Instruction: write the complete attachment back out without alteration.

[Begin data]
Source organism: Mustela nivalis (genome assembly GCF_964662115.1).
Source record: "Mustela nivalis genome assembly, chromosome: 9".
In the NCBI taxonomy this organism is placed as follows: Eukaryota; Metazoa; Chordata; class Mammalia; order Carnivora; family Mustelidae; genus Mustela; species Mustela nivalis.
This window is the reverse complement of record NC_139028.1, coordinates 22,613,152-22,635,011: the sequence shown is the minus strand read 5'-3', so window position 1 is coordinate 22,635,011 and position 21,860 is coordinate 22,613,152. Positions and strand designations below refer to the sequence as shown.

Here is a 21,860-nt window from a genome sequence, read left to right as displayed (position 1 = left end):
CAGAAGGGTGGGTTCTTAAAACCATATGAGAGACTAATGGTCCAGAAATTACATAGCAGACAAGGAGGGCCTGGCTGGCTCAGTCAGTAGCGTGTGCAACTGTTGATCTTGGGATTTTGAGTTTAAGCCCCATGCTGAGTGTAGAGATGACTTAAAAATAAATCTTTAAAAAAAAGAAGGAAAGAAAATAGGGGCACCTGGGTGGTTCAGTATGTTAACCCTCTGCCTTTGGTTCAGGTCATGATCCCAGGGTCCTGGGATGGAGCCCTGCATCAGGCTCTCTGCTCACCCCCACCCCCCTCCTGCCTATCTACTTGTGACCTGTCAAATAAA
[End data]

Source organism: Mustela nivalis (genome assembly GCF_964662115.1).
Source record: "Mustela nivalis genome assembly, chromosome: 9".
In the NCBI taxonomy this organism is placed as follows: Eukaryota; Metazoa; Chordata; class Mammalia; order Carnivora; family Mustelidae; genus Mustela; species Mustela nivalis.
This window is the reverse complement of record NC_139028.1, coordinates 22,613,152-22,635,011: the sequence shown is the minus strand read 5'-3', so window position 1 is coordinate 22,635,011 and position 21,860 is coordinate 22,613,152. Positions and strand designations below refer to the sequence as shown.

Here is a 21,860-nt window from a genome sequence, read left to right as displayed (position 1 = left end):
CAGAAGGGTGGGTTCTTAAAACCATATGAGAGACTAATGGTCCAGAAATTACATAGCAGACAAGGAGGGCCTGGCTGGCTCAGTCAGTAGCGTGTGCAACTGTTGATCTTGGGATTTTGAGTTTAAGCCCCATGCTGAGTGTAGAGATGACTTAAAAATAAATCTTTAAAAAAAAGAAGGAAAGAAAATAGGGGCACCTGGGTGGTTCAGTATGTTAACCCTCTGCCTTTGGTTCAGGTCATGATCCCAGGGTCCTGGGATGGAGCCCTGCATCAGGCTCTCTGCTCACCCCCACCCCCCTCCTGCCTATCTACTTGTGACCTGTCAAATAAA